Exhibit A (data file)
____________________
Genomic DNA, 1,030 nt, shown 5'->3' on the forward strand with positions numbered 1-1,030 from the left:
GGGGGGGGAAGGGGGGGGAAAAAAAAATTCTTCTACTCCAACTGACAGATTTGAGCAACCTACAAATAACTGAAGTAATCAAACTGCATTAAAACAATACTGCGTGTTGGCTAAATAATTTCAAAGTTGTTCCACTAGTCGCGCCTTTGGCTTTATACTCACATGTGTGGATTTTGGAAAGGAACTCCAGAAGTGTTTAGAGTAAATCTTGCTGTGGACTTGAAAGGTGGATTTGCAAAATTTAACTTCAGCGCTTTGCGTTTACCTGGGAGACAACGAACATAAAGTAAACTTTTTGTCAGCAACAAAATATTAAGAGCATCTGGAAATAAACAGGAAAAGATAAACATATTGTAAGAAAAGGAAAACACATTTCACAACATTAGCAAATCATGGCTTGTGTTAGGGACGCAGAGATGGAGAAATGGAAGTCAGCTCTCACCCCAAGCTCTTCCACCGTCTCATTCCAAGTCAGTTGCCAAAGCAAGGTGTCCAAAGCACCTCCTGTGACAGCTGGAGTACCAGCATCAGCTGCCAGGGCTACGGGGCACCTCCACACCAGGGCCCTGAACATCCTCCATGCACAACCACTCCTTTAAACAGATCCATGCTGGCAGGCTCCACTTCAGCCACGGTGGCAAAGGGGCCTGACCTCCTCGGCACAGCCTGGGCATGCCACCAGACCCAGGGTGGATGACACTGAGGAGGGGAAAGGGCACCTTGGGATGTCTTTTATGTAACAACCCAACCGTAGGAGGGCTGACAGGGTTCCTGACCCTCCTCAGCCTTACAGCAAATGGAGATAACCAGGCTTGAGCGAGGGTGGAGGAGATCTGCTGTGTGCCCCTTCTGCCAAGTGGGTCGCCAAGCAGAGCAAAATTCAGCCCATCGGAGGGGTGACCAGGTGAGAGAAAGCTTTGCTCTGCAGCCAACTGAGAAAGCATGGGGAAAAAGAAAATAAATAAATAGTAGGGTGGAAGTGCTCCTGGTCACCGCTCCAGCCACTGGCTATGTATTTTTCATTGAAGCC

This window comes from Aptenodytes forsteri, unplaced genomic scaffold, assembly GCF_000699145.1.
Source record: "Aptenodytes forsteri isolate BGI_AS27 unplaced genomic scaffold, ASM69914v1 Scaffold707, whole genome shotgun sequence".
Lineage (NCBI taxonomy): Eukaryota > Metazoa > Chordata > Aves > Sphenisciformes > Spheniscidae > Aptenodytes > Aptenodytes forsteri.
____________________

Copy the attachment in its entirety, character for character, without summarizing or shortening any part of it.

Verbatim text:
Genomic DNA, 1,030 nt, shown 5'->3' on the forward strand with positions numbered 1-1,030 from the left:
GGGGGGGGAAGGGGGGGGAAAAAAAAATTCTTCTACTCCAACTGACAGATTTGAGCAACCTACAAATAACTGAAGTAATCAAACTGCATTAAAACAATACTGCGTGTTGGCTAAATAATTTCAAAGTTGTTCCACTAGTCGCGCCTTTGGCTTTATACTCACATGTGTGGATTTTGGAAAGGAACTCCAGAAGTGTTTAGAGTAAATCTTGCTGTGGACTTGAAAGGTGGATTTGCAAAATTTAACTTCAGCGCTTTGCGTTTACCTGGGAGACAACGAACATAAAGTAAACTTTTTGTCAGCAACAAAATATTAAGAGCATCTGGAAATAAACAGGAAAAGATAAACATATTGTAAGAAAAGGAAAACACATTTCACAACATTAGCAAATCATGGCTTGTGTTAGGGACGCAGAGATGGAGAAATGGAAGTCAGCTCTCACCCCAAGCTCTTCCACCGTCTCATTCCAAGTCAGTTGCCAAAGCAAGGTGTCCAAAGCACCTCCTGTGACAGCTGGAGTACCAGCATCAGCTGCCAGGGCTACGGGGCACCTCCACACCAGGGCCCTGAACATCCTCCATGCACAACCACTCCTTTAAACAGATCCATGCTGGCAGGCTCCACTTCAGCCACGGTGGCAAAGGGGCCTGACCTCCTCGGCACAGCCTGGGCATGCCACCAGACCCAGGGTGGATGACACTGAGGAGGGGAAAGGGCACCTTGGGATGTCTTTTATGTAACAACCCAACCGTAGGAGGGCTGACAGGGTTCCTGACCCTCCTCAGCCTTACAGCAAATGGAGATAACCAGGCTTGAGCGAGGGTGGAGGAGATCTGCTGTGTGCCCCTTCTGCCAAGTGGGTCGCCAAGCAGAGCAAAATTCAGCCCATCGGAGGGGTGACCAGGTGAGAGAAAGCTTTGCTCTGCAGCCAACTGAGAAAGCATGGGGAAAAAGAAAATAAATAAATAGTAGGGTGGAAGTGCTCCTGGTCACCGCTCCAGCCACTGGCTATGTATTTTTCATTGAAGCC

This window comes from Aptenodytes forsteri, unplaced genomic scaffold, assembly GCF_000699145.1.
Source record: "Aptenodytes forsteri isolate BGI_AS27 unplaced genomic scaffold, ASM69914v1 Scaffold707, whole genome shotgun sequence".
Lineage (NCBI taxonomy): Eukaryota > Metazoa > Chordata > Aves > Sphenisciformes > Spheniscidae > Aptenodytes > Aptenodytes forsteri.